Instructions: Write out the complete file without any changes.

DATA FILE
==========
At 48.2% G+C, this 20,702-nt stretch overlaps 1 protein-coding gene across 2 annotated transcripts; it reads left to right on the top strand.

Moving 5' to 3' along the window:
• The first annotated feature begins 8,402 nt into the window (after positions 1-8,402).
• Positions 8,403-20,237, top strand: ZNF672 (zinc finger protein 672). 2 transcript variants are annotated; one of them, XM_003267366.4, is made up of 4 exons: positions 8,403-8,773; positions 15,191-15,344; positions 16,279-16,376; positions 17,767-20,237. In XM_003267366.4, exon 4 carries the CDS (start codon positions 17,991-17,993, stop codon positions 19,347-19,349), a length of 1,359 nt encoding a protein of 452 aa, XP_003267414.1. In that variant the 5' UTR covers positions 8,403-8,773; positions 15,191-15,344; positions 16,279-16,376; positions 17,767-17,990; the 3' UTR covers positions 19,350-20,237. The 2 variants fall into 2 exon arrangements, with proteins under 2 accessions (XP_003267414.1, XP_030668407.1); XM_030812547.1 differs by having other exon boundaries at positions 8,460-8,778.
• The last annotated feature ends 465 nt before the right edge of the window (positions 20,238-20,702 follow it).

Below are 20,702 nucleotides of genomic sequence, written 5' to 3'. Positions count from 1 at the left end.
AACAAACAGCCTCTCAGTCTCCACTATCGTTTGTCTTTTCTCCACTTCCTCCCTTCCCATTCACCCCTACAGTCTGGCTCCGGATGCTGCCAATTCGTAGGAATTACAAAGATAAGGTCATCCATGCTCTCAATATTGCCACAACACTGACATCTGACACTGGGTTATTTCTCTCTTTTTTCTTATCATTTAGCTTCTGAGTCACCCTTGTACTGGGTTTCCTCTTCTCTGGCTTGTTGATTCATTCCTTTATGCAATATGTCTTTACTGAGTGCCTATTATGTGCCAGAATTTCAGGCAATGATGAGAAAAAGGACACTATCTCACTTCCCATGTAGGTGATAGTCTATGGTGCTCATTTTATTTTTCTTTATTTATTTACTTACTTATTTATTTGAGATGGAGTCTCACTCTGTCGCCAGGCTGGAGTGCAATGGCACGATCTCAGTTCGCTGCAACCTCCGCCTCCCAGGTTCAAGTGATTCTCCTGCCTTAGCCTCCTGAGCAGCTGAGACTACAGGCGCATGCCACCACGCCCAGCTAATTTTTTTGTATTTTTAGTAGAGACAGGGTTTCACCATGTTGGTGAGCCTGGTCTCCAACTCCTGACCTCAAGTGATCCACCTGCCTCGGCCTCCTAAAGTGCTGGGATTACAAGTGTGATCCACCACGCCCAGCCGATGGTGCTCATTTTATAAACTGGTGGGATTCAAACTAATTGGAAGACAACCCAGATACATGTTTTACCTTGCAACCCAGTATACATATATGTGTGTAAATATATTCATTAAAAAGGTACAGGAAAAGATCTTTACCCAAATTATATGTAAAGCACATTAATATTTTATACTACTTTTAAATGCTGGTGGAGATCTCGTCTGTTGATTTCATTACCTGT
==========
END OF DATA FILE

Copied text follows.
At 48.2% G+C, this 20,702-nt stretch overlaps 1 protein-coding gene across 2 annotated transcripts; it reads left to right on the top strand.

Moving 5' to 3' along the window:
• The first annotated feature begins 8,402 nt into the window (after positions 1-8,402).
• Positions 8,403-20,237, top strand: ZNF672 (zinc finger protein 672). 2 transcript variants are annotated; one of them, XM_003267366.4, is made up of 4 exons: positions 8,403-8,773; positions 15,191-15,344; positions 16,279-16,376; positions 17,767-20,237. In XM_003267366.4, exon 4 carries the CDS (start codon positions 17,991-17,993, stop codon positions 19,347-19,349), a length of 1,359 nt encoding a protein of 452 aa, XP_003267414.1. In that variant the 5' UTR covers positions 8,403-8,773; positions 15,191-15,344; positions 16,279-16,376; positions 17,767-17,990; the 3' UTR covers positions 19,350-20,237. The 2 variants fall into 2 exon arrangements, with proteins under 2 accessions (XP_003267414.1, XP_030668407.1); XM_030812547.1 differs by having other exon boundaries at positions 8,460-8,778.
• The last annotated feature ends 465 nt before the right edge of the window (positions 20,238-20,702 follow it).

Below are 20,702 nucleotides of genomic sequence, written 5' to 3'. Positions count from 1 at the left end.
AACAAACAGCCTCTCAGTCTCCACTATCGTTTGTCTTTTCTCCACTTCCTCCCTTCCCATTCACCCCTACAGTCTGGCTCCGGATGCTGCCAATTCGTAGGAATTACAAAGATAAGGTCATCCATGCTCTCAATATTGCCACAACACTGACATCTGACACTGGGTTATTTCTCTCTTTTTTCTTATCATTTAGCTTCTGAGTCACCCTTGTACTGGGTTTCCTCTTCTCTGGCTTGTTGATTCATTCCTTTATGCAATATGTCTTTACTGAGTGCCTATTATGTGCCAGAATTTCAGGCAATGATGAGAAAAAGGACACTATCTCACTTCCCATGTAGGTGATAGTCTATGGTGCTCATTTTATTTTTCTTTATTTATTTACTTACTTATTTATTTGAGATGGAGTCTCACTCTGTCGCCAGGCTGGAGTGCAATGGCACGATCTCAGTTCGCTGCAACCTCCGCCTCCCAGGTTCAAGTGATTCTCCTGCCTTAGCCTCCTGAGCAGCTGAGACTACAGGCGCATGCCACCACGCCCAGCTAATTTTTTTGTATTTTTAGTAGAGACAGGGTTTCACCATGTTGGTGAGCCTGGTCTCCAACTCCTGACCTCAAGTGATCCACCTGCCTCGGCCTCCTAAAGTGCTGGGATTACAAGTGTGATCCACCACGCCCAGCCGATGGTGCTCATTTTATAAACTGGTGGGATTCAAACTAATTGGAAGACAACCCAGATACATGTTTTACCTTGCAACCCAGTATACATATATGTGTGTAAATATATTCATTAAAAAGGTACAGGAAAAGATCTTTACCCAAATTATATGTAAAGCACATTAATATTTTATACTACTTTTAAATGCTGGTGGAGATCTCGTCTGTTGATTTCATTACCTGT